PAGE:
So, if the conscious mind is to inquire into the unconscious, where all the motives, the urges, the compulsions of centuries are stored, then the conscious mind must surely begin by being free of motives and patterns. And it is only in that inquiry, it seems to me, that we begin to dissolve the collective influences of which we are now made up. We are not individuals now; though we may have a distinctive name, a personal bank account, and all the rest of it, that does not constitute individuality. But what does bring about the true individual is this state of mind in which there is freedom from conditioning. Only then is it possible to find out whether there is a reality beyond the limitations of thought, beyond the inventions and theories of the mind.
Until we come to this state, what we believe or do not believe about God, or truth, has very little significance. Our beliefs and disbeliefs will merely be the repetitive, imitative ideas and thoughts which we have learned from some book, or from another person, or which we have projected out of our own desire for comfort. The truly religious man is not the one who clings to certain beliefs and dogmas, or who strictly practises morality, but rather the man who begins to understand the whole process of his own thinking, the unconscious as well as the conscious. Such a man is an individual, for his mind is no longer repetitive; although there is the memory of the things it has known, they do not interfere. Such a mind becomes extraordinarily quiet, without any movement of desire, without any projection or motive. In that state there is the creativity of reality.
But this is not a thing that you can hear about and repeat, like a boy learning and repeating his lessons. To do that has no meaning at all. One has to go into oneself very deeply, pushing aside all the trivial fears, the envies, the ambitions, the desire to be secure, to be attached, to be dependent, which for most of us is very important – pushing all that stupid nonsense aside, not just temporarily, but actually being free of it. Only then is it possible to find out if there is a reality or not, if there is God if there is something which is beyond time. Until we find that out for ourselves – not through somebody else, not through saviours or teachers, but directly experience it for ourselves – , life is a very superficial thing. We may have immense riches, great influence, and be able to travel all over the world; we may have vast knowledge and be very clever in our talk; but without that direct experience, life becomes very trivial, and underneath there is always misery, struggle, pain. Then we are everlastingly trying to give life a meaning, we are forever asking what is the purpose of life; so we invent a purpose – a cynical purpose of despair, or a purpose of delight.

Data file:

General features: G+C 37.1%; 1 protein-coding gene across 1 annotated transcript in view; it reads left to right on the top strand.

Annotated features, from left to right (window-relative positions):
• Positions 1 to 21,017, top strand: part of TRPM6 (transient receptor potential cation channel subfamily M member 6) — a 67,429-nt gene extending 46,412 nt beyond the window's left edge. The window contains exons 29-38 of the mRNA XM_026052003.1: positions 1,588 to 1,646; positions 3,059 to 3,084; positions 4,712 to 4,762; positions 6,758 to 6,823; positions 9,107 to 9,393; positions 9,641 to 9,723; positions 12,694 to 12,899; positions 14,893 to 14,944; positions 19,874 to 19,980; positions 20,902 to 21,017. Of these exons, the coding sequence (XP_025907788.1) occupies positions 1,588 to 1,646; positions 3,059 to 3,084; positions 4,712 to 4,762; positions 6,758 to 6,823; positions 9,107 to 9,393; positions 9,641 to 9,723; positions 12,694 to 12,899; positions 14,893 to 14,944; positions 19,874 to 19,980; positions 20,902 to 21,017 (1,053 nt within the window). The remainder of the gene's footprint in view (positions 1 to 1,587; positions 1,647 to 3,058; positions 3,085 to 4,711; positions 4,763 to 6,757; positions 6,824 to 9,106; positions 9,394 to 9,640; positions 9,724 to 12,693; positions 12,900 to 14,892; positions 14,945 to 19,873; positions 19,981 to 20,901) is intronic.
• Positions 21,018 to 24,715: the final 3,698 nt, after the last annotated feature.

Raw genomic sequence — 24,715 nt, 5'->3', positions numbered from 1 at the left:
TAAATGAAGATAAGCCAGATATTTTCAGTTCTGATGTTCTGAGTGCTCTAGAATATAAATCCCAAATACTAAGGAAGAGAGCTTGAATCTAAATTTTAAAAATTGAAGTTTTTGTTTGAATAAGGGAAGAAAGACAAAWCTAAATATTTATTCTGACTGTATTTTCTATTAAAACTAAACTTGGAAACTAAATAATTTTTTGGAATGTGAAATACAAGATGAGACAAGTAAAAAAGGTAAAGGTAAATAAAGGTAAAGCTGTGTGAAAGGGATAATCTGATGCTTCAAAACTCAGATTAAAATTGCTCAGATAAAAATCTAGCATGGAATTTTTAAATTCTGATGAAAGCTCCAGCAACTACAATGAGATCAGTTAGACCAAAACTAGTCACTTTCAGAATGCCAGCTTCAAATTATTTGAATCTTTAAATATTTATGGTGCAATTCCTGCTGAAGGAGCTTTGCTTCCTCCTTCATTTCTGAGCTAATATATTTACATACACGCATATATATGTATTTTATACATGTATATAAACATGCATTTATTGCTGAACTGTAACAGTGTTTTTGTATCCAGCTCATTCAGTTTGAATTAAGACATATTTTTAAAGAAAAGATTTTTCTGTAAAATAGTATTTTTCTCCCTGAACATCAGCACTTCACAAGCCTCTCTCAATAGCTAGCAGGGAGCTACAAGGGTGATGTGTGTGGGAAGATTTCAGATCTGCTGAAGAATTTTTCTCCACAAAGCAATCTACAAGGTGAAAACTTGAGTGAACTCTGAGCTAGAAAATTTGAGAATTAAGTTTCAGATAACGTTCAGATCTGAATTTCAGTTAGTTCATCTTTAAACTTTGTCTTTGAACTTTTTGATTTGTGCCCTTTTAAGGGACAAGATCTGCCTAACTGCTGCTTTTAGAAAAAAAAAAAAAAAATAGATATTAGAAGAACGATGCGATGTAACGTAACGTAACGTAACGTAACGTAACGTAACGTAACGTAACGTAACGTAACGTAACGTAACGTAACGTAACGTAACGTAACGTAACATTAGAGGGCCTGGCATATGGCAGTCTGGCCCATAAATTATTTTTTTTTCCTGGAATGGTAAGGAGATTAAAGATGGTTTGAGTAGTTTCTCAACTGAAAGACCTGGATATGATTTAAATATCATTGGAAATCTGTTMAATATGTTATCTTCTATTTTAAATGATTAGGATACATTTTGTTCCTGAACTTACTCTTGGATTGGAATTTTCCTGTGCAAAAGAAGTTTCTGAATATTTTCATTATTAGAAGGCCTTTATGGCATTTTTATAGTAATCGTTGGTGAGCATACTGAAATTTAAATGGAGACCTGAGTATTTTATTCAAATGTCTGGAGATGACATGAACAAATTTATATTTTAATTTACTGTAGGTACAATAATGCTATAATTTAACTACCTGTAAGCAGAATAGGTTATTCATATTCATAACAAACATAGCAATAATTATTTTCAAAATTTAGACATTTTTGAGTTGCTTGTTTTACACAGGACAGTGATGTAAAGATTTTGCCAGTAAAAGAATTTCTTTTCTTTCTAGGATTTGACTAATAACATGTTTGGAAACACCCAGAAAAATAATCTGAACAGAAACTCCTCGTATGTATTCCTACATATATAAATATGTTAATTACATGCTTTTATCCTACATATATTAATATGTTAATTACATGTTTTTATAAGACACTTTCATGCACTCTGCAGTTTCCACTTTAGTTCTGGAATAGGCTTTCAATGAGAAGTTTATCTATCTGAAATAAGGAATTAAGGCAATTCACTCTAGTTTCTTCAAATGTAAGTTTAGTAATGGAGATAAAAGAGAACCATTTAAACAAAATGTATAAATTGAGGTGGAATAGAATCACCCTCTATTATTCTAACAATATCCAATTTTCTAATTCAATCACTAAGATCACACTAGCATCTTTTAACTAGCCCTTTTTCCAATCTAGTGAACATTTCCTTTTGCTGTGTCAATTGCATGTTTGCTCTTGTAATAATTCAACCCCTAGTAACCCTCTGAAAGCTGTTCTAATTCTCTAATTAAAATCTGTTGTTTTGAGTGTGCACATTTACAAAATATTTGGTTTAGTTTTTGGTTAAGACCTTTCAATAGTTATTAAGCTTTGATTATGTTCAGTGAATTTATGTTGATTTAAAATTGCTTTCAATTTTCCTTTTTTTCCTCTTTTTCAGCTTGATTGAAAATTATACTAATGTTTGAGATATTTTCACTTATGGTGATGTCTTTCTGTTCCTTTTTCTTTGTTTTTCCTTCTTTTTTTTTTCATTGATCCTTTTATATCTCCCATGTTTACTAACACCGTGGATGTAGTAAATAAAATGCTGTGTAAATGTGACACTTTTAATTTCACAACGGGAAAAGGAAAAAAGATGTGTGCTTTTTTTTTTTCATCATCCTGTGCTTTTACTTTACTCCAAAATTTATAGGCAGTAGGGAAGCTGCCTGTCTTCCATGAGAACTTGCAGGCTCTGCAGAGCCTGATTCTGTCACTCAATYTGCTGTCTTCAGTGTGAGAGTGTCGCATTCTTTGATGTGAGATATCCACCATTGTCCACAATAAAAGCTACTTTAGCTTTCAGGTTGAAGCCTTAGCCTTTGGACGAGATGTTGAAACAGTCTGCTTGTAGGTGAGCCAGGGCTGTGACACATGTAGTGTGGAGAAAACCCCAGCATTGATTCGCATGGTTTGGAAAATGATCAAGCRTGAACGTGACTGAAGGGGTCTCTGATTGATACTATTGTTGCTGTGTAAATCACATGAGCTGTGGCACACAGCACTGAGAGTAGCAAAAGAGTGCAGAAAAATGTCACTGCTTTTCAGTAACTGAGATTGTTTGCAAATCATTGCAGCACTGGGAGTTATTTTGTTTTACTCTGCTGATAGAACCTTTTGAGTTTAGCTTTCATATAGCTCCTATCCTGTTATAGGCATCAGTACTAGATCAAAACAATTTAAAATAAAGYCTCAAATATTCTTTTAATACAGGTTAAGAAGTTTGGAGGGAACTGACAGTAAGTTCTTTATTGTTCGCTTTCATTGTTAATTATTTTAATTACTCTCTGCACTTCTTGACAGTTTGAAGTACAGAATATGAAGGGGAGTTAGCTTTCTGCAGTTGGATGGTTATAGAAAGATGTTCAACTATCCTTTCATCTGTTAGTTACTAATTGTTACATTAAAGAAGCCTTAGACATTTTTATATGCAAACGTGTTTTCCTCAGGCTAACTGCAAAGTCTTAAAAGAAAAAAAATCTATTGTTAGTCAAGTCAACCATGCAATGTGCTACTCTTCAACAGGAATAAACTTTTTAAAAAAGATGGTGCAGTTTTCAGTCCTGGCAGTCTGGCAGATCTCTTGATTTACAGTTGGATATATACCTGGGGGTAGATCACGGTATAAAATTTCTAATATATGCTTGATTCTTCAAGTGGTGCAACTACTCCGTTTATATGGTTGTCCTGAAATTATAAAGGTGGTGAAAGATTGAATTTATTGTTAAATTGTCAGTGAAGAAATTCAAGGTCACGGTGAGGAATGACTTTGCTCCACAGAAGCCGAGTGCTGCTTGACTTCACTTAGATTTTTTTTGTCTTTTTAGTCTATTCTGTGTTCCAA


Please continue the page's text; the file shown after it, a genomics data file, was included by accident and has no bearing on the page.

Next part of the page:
But if we are capable of this constant inquiry, which is really a form of meditation, then we are bound to come to the point when we realize that all our thinking is conditioned, and that our beliefs and dogmas have no value at all. And when we see that they have no value, they drop away without our struggling against them. The totality of our conditioning can be broken – not bit by bit, which takes time, but immediately, by directly perceiving the truth of the matter. It is the truth that liberates, not time, or your intention to be free. That is why the mind must be extraordinarily open, receptive. For truth is not to be pursued and caught; it must come.
So it is important to inquire into this whole question of conditioning, and not merely accept another's assertion as to whether the mind can be free or not. One has to inquire and free oneself. Then I think we shall find something beyond all words, about which there can be no possible communication. The man who has realized, experienced that thing for himself, is a truly religious man, for he is no longer influenced by society – society being this structure of ambition, of acquisition, of envy, the self-centred activity of the collective.